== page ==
Shaping Understanding

Many of our clients come to us because they seek to advance important ideas – in areas such as public health, education, or business growth, we are asked to draw attention to ways to improve the quality of life in the Upper Midwest.  Part of this can be seeking ways to enhance the client’s reputation as a thought leader on an issue.

Other times, our clients ask us to help them prevent a bad idea from advancing, or manage a potential risk to the reputation they have spent decades building. 

In each of these instances, Rapp Strategies’ goal is to shape understanding of key audiences – helping others understand your organization’s vision, goals and challenges.  Shaping understanding – whether the focus is a specific issue or your overall reputation – is an essential component of business success. 

Every organization has a mission or purpose. 

  • What are the core values behind that mission? 
  • What drives people to work for you as employees or volunteers? 
  • What are your biggest challenges?  
  • What is the simple story you want to leave with your audiences? 

The answers provide a clearer understanding of who you are and where you’re going.

At Rapp Strategies, Inc., we help organizations pursue their full potential, overcome obstacles and achieve business goals. 

We are strategists. We are relentless thinkers. We solve problems. We advance great ideas.

Your organization is unique, and we make sure that our planning is tailored to your unique needs. We help our clients communicate their value in an authentic way. That’s how we make your outreach and engagement plans more effective. 

How do we shape understanding for your organization? Here is where we start:

  • We work to understand your goals.
  • We identify your opportunities to achieve those goals and the risks you will encounter.
  • We develop a strategy, not an off-the-shelf retread but a strategy tailored specifically to your needs.
  • We create an action plan, one that can be implemented by the client or in partnership with the Rapp Strategies team.
  • We develop outcomes and benchmarks that we can work towards, because every great trip needs a destination.

Shaping understanding is a fundamental objective of our work. We cultivate relationships inside your organization and help you connect with those from the outside. We work alongside our clients to maximize their expertise and insights.  And with that understanding, we find a path to success.

Most of all – we stay focused on the target.  If you are successful managing issues ... if you are building and sustaining the reputation you seek … then we’ve done our job.

Rapp Strategies Rundown - May 2018

What we’re reading, listening to and thinking about this month.

Todd R.: I just finished John Sandford’s latest [novel], “Twisted Prey.” An interesting twist to a new Lucas Davenport case. I spent the weekend on “Bobby Kennedy for President” on Netflix, a four-part series that offers a look at a time when we were even more politically divided than we are today.  Cheryl Reeve on the Talk North Podcast network is great, but it's 80 degrees out – time to listen to Beauty and the Beat by the Go-Gos

Todd S.: Don’t miss “WriteLane” with Lane DeGregory, the Pulitzer Prize winning writer/reporter at the Tampa Bay Times. You get terrific insights and pointers on how to write better by one of the best. The conversation is inviting and easy to follow. And Lane offers tremendous insight on how journalists write challenging stories.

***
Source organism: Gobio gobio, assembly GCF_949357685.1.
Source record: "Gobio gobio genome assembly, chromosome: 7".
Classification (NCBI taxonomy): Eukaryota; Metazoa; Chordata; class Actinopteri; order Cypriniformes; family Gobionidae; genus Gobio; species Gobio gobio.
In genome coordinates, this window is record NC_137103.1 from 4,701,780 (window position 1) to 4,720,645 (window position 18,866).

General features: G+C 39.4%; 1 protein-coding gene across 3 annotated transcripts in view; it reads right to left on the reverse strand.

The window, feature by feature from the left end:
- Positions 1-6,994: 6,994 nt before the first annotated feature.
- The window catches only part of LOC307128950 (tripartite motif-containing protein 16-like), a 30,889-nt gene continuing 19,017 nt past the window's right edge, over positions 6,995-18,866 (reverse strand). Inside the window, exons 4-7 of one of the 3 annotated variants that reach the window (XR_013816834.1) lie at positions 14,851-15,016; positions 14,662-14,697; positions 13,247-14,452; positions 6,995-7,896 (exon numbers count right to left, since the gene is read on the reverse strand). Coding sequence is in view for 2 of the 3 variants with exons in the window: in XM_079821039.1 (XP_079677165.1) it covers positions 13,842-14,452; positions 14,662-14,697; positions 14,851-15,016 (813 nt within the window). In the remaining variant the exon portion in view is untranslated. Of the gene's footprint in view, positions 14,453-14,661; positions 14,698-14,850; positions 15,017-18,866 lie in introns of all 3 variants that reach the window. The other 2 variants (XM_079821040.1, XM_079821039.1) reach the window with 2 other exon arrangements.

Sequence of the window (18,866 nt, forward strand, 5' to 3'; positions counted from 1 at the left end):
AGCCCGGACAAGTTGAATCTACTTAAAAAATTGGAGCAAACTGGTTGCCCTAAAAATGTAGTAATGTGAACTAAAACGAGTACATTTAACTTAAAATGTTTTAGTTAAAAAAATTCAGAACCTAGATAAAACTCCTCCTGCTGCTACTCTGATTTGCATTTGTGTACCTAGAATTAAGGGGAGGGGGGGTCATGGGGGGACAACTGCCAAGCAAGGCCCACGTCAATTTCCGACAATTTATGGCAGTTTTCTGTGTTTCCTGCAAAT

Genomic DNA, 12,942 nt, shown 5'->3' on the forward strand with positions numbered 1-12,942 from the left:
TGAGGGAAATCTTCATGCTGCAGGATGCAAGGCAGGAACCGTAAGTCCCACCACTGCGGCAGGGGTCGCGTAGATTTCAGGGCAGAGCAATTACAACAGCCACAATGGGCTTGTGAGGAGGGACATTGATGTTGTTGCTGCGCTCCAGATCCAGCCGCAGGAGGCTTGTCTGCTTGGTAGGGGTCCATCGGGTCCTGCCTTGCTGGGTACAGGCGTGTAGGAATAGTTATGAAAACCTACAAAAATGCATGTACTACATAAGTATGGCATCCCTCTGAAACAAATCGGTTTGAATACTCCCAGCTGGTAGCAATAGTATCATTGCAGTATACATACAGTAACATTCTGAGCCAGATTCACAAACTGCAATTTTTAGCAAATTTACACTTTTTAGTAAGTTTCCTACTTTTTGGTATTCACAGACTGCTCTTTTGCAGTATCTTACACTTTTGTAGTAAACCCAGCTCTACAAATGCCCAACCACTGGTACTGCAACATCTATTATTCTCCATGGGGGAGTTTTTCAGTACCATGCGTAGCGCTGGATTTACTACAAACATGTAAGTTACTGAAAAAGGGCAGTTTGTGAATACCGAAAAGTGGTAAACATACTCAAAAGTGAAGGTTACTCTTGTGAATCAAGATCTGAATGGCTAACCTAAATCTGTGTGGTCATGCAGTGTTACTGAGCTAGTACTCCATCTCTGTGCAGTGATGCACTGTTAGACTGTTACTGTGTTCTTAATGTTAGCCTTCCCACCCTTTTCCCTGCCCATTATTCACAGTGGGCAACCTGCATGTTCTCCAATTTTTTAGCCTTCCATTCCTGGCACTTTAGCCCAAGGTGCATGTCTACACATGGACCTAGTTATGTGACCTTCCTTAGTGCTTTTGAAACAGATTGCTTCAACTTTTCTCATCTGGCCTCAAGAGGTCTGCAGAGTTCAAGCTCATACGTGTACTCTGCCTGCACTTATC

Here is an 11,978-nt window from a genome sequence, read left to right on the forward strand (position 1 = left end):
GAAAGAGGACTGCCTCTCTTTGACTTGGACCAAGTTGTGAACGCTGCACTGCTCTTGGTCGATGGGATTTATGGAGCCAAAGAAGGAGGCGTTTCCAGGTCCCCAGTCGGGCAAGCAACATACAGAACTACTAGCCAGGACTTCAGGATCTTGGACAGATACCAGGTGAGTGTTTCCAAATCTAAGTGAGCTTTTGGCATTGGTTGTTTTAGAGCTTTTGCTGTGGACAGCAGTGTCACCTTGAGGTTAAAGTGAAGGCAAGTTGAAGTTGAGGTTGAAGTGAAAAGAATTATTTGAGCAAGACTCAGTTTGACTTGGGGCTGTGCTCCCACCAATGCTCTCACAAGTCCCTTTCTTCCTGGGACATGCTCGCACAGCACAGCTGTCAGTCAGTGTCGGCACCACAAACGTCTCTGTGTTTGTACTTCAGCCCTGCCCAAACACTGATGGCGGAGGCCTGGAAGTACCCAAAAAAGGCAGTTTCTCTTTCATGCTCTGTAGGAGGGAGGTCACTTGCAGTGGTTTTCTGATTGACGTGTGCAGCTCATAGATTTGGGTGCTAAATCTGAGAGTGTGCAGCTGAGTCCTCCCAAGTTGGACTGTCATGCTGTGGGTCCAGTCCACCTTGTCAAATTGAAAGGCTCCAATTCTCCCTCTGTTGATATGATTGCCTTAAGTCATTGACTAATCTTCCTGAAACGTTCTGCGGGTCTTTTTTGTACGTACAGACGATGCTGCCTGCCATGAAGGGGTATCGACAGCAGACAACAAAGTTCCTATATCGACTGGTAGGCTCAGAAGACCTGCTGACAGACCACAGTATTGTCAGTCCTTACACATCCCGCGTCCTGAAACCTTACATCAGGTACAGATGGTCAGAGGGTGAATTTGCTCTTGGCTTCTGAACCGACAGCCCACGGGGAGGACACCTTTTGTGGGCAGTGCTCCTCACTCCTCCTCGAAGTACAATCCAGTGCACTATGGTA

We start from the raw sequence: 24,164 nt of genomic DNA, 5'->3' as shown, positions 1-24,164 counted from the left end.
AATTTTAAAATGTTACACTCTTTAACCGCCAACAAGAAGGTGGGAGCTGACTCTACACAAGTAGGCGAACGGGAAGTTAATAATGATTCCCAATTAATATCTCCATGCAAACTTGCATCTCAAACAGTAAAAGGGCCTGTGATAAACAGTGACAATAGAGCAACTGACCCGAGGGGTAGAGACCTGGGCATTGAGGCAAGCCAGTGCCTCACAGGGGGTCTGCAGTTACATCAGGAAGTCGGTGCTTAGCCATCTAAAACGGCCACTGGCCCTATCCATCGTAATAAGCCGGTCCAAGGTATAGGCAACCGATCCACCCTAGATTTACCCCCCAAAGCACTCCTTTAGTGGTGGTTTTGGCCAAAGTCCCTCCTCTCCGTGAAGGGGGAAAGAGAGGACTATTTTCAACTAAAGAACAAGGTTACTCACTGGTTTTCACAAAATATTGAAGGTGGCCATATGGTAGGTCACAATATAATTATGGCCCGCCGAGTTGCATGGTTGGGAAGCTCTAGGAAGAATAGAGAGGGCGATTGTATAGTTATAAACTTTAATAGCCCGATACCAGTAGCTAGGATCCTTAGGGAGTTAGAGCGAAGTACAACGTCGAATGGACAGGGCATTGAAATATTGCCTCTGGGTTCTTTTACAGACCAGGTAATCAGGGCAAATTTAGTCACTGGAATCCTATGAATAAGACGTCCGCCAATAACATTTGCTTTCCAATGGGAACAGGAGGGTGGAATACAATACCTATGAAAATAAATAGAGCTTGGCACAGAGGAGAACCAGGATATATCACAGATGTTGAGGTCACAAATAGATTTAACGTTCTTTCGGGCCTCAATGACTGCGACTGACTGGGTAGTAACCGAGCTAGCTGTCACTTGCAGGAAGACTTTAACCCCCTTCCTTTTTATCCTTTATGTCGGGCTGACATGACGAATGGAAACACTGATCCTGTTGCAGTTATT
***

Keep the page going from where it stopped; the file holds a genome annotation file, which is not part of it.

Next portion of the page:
Rita: The New York Times Morning Briefing provides a bulleted look at what you need to know to start your day. It’s enough information to skim through and feel like you know what’s going on, but not enough to bog you down. Of course, there are links to full reports if you need to know more. In addition to the news of the day, you also get a smattering of lifestyle tidbits.

Sarah: The Skimm – my favorite blogger turned me on to this morning newsletter years ago. Current events with the perfect amount of sass and pop culture. I start every morning with NPR’s “Up First” podcast. It gives me the need-to-know headlines first thing as I get ready for work.

Aaron: WNYC Studios “Note to Self” is my go-to podcast that explores how technology affects culture, the way we work and the way we live our lives.

Andrea: Recently, I’ve been reading “Damn Good Advice” by George Lois – an encouraging book for creatives/people who think outside the box. I’m a weekly listener to Latino USA, where I get to hear stories of my people and important issues that are affecting us.

Todd Stone Joins Rapp Strategies as Senior Director

MINNEAPOLIS, May 2, 2018 -- Rapp Strategies, Inc. announced that Todd Stone, a veteran news journalist and former business editor of the Star Tribune, has joined the strategic communications and public affairs firm as its senior director.

 Todd Stone has joined Rapp Strategies as its senior director.

Todd Stone has joined Rapp Strategies as its senior director.

As Rapp Strategies (RSI) expands its client services, Stone will provide strategic counsel in the areas of media relations, public affairs, risk management and strategic communications.

"We are thrilled that Todd has become a member of the team at Rapp Strategies," explained Todd Rapp, Chief Executive Officer. "His background as a journalist, editor and team leader will offer clients outstanding value as we help them shape understanding and manage their issue and reputation challenges."

Stone recently returned to Minnesota after working almost three years in Texas as a senior leader at the Houston Chronicle, where he helped lead new content and product initiatives for its digital and print operations. From 2010 to 2015, he was the Star Tribune's business editor, directing news coverage of the Twin Cities' most celebrated companies, major developments, business innovations and trends.